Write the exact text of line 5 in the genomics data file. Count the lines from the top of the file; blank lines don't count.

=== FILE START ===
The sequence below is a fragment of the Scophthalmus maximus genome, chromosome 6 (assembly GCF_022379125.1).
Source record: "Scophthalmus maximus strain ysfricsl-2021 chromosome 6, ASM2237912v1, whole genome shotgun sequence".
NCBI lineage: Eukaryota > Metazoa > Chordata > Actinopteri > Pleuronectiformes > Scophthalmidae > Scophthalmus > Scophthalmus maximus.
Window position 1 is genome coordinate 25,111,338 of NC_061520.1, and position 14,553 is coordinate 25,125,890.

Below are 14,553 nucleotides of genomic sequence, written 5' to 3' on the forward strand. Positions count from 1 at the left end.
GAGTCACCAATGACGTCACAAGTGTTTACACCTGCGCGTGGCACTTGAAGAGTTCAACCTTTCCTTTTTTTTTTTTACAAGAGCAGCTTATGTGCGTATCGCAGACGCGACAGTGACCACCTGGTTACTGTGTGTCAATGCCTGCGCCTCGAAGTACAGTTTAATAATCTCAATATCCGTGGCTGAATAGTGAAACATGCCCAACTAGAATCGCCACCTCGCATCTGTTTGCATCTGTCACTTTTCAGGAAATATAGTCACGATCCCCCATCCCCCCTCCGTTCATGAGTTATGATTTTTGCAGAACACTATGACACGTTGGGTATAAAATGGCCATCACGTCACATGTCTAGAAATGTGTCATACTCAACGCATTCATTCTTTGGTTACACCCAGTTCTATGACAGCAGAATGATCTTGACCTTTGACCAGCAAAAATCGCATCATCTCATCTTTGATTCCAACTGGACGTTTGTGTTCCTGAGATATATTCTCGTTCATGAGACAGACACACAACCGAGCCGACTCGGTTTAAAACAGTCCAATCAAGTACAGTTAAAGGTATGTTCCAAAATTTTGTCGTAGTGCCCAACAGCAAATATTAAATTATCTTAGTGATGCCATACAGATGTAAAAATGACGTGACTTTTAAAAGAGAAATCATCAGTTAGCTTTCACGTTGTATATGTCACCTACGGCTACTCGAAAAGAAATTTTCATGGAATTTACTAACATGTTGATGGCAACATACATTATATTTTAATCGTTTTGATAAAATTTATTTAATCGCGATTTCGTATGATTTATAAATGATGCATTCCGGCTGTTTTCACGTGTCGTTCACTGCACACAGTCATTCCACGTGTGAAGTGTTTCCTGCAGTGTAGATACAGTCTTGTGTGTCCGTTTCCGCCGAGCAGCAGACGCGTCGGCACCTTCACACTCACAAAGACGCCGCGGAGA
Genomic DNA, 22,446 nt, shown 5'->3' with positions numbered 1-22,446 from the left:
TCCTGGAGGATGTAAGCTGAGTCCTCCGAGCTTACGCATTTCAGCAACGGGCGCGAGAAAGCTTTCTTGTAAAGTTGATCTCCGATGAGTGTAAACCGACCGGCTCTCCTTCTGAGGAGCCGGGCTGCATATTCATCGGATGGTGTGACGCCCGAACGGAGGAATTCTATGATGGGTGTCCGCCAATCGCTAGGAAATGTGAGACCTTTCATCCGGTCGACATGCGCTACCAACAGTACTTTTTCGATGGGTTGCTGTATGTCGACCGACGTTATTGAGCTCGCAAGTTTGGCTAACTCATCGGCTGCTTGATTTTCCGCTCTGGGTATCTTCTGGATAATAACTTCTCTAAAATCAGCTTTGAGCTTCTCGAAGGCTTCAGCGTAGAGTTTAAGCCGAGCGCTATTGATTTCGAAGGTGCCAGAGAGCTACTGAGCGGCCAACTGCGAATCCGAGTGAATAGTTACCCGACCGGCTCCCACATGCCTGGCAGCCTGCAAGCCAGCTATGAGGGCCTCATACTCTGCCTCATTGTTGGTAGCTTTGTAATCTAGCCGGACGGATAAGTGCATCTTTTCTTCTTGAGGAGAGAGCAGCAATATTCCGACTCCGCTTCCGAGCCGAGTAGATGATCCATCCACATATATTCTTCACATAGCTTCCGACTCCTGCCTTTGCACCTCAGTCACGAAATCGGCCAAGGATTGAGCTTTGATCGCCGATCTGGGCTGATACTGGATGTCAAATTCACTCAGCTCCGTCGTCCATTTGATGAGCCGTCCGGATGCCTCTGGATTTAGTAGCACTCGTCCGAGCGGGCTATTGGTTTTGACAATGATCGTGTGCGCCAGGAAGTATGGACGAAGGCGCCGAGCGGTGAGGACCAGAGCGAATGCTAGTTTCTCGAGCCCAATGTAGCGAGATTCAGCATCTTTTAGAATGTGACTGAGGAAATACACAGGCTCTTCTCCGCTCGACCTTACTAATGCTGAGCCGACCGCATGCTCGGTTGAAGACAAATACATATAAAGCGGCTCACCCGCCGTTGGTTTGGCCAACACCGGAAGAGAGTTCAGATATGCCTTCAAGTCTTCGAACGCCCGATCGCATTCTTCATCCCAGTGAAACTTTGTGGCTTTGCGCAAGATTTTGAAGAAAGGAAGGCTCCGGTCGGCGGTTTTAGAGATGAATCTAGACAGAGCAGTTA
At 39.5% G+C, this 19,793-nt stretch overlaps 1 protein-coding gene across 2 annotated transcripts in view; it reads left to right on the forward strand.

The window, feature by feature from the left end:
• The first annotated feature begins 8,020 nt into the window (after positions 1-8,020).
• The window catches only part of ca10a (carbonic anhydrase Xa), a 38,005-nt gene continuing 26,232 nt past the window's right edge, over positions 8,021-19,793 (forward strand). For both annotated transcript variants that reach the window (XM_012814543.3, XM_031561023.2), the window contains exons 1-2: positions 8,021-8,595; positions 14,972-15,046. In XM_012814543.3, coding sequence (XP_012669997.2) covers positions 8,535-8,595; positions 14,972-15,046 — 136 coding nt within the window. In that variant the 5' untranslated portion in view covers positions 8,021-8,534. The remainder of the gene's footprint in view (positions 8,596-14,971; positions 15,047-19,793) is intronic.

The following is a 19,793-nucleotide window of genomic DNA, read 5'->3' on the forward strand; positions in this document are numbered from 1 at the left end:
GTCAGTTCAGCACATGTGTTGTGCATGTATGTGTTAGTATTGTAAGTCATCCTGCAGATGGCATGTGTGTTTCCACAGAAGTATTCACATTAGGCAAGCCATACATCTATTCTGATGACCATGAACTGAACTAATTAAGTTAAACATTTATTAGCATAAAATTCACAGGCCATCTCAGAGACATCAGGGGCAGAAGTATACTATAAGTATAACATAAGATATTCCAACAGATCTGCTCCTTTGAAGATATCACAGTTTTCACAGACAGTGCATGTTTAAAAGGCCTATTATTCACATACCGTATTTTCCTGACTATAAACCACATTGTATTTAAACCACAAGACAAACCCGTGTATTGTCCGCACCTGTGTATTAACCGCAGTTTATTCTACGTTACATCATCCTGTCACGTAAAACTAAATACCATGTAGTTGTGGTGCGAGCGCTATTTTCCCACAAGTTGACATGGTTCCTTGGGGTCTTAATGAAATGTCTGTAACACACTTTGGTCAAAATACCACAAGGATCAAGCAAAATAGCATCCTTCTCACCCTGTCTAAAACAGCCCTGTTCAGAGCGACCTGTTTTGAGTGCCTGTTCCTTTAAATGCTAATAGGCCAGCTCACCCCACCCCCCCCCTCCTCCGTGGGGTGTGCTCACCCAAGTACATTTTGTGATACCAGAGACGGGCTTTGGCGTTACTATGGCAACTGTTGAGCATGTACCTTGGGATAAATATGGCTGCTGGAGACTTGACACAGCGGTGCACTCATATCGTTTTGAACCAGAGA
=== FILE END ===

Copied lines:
Below are 14,553 nucleotides of genomic sequence, written 5' to 3' on the forward strand. Positions count from 1 at the left end.